It’s a good lesson for any content producing entity. Print is the new web.

Oh, and as full disclosure, I worked at USA Today from 1985 to 2007. I saw it at its best, and I watched it fumble the changing post-Internet landscape. I still have a lot of friends there, so while I’m not convinced the redesign is the right medicine, I certainly hope it is — for the sake of some great people who work there.

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New Journalism School Courses for a New Journalism Reality

As the college school year gets going, journalism programs are asking a very pertinent question in the age of upended media models: What should journalism schools teach?

The answer from where I sit: Something different from what they’re teaching now.

In a piece this week, Geneva Overholser, director of USC’s j-school and long a critical thinker about journalism, lists some goals for her school. That led me to peruse the course selections at a few journalism schools, including the program at my alma mater, Rutgers.

Here’s the chief problem: all of the schools seem to treat journalism as a profession dominated by viable, stable institutions where someone gets a “job” as a reporter or editor, and does that job all day for years on end.

Which these days is like believing thunder comes from Zeus flinging bolts from the sky.

Yes, the schools offer worthwhile courses in basic writing and editing skills and the role of journalism in society. But I’m more concerned about what’s missing for journalism students looking to make their way in the new media world.

So here are some courses j-schools really should be offering:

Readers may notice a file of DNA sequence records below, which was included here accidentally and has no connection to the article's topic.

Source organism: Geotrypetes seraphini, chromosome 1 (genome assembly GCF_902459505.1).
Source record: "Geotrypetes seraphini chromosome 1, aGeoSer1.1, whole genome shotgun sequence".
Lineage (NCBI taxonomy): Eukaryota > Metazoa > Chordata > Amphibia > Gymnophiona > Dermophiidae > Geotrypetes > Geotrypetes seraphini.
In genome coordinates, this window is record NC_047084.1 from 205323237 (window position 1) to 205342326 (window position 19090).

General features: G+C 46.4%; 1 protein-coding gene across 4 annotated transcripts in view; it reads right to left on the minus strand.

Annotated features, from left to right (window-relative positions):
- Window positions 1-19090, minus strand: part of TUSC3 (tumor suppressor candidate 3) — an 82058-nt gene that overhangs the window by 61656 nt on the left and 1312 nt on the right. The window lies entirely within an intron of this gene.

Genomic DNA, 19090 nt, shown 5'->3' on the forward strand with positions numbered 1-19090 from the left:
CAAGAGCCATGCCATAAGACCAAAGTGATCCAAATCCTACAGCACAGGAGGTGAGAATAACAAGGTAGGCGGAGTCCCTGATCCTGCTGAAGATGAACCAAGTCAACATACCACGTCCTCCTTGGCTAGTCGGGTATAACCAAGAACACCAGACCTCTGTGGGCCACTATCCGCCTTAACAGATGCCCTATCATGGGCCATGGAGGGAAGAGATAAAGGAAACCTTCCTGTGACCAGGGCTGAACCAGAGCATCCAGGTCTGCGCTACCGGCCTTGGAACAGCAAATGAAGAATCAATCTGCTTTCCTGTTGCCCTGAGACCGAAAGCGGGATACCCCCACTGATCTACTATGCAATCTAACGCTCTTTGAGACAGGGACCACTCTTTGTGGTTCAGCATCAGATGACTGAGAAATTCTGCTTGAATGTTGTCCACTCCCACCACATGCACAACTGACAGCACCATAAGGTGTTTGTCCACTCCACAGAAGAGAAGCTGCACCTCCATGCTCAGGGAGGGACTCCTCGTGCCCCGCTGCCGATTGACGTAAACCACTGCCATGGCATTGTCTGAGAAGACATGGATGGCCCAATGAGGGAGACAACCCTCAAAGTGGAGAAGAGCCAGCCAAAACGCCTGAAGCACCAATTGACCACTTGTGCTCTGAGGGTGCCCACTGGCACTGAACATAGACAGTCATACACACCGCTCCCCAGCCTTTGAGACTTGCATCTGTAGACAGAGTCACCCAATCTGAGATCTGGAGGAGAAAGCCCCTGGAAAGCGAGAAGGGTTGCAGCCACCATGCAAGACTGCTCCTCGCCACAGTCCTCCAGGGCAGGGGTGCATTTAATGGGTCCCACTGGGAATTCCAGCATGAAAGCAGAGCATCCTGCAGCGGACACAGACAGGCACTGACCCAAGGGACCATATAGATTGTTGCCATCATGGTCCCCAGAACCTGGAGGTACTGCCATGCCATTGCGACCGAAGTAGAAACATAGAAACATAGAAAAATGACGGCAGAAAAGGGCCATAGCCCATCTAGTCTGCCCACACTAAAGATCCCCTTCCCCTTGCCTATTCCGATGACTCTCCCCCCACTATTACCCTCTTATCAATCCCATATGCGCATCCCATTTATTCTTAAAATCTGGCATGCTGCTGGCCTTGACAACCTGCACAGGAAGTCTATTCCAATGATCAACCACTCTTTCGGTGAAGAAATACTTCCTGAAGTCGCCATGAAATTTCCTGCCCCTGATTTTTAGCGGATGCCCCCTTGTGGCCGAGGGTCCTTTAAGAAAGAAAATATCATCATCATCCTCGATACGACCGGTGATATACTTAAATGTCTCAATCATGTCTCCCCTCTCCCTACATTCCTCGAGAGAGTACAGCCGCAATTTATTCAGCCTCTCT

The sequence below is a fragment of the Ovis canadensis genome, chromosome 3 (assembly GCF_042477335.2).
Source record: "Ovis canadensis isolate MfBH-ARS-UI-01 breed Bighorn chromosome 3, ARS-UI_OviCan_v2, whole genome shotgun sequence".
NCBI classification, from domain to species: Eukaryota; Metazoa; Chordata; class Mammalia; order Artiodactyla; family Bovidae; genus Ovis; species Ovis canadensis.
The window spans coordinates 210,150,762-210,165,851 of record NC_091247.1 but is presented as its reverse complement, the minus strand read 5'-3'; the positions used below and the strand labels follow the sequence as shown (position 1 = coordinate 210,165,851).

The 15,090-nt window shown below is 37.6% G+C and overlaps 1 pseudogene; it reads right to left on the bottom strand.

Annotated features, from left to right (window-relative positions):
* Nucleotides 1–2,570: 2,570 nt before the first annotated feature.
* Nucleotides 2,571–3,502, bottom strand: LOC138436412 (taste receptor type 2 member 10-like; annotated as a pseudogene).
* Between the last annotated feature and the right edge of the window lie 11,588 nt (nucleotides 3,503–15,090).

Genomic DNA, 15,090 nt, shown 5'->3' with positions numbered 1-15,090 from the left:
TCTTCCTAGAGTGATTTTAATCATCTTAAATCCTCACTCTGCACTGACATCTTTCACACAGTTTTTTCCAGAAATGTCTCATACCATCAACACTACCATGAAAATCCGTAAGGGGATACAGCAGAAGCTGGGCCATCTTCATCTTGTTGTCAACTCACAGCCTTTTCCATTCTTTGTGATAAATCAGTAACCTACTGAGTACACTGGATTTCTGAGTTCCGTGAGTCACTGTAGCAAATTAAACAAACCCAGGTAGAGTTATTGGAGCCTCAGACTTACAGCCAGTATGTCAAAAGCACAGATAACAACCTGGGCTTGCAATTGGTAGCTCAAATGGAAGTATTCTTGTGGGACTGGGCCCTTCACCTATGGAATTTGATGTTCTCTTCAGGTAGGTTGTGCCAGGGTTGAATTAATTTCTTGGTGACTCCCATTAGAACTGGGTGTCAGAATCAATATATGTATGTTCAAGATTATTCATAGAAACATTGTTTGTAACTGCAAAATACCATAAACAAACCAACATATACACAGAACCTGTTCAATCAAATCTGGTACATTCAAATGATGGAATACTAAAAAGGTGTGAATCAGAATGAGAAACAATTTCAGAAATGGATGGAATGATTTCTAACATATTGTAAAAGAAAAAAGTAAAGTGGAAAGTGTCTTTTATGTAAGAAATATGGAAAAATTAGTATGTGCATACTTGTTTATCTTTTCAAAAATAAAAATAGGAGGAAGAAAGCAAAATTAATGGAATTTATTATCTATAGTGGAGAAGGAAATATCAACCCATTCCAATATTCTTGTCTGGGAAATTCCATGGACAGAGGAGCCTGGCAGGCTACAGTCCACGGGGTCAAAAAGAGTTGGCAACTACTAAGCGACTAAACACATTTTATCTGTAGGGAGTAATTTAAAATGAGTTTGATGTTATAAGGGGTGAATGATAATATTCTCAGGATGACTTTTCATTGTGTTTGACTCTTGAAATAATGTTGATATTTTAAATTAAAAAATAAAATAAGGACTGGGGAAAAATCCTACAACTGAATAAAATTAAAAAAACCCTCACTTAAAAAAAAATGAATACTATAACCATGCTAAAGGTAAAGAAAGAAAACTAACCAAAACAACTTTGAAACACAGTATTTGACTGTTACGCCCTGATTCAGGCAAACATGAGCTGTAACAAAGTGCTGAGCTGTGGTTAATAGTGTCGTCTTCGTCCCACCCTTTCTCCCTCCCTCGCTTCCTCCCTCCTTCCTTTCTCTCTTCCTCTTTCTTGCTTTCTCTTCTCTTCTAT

Build Your Own Brand

In the good old days, the media outlet was the brand and the journalist melded into it. You, the reporter, didn’t have to be credible and recognizable — you borrowed that from The Detroit News or Fortune or ABC News or whoever you worked for. Which worked fine if you were moving from one full-time job to another over the years.

Well, fewer and fewer journalists are moving from one full-time job to another anymore. Journalism is increasingly about working for multiple entities on a contract or project basis, and being a journalism entrepreneur. The people who are best at this build a brand of their own. They become known for something.

Dan Pink has built a brand as a terrific writer about the changing nature of work and human behavior. Ben Clymer made a name for himself in the niche world of writing about fancy watches. Your brand can even just be that of a solid, careful writer who gets projects done on time with minimum fuss. The point is, you have to be something — you can’t rely on being part of something else. Students need to be taught how to do that.

Spiraling (Pre-requisite: Build Your Own Brand)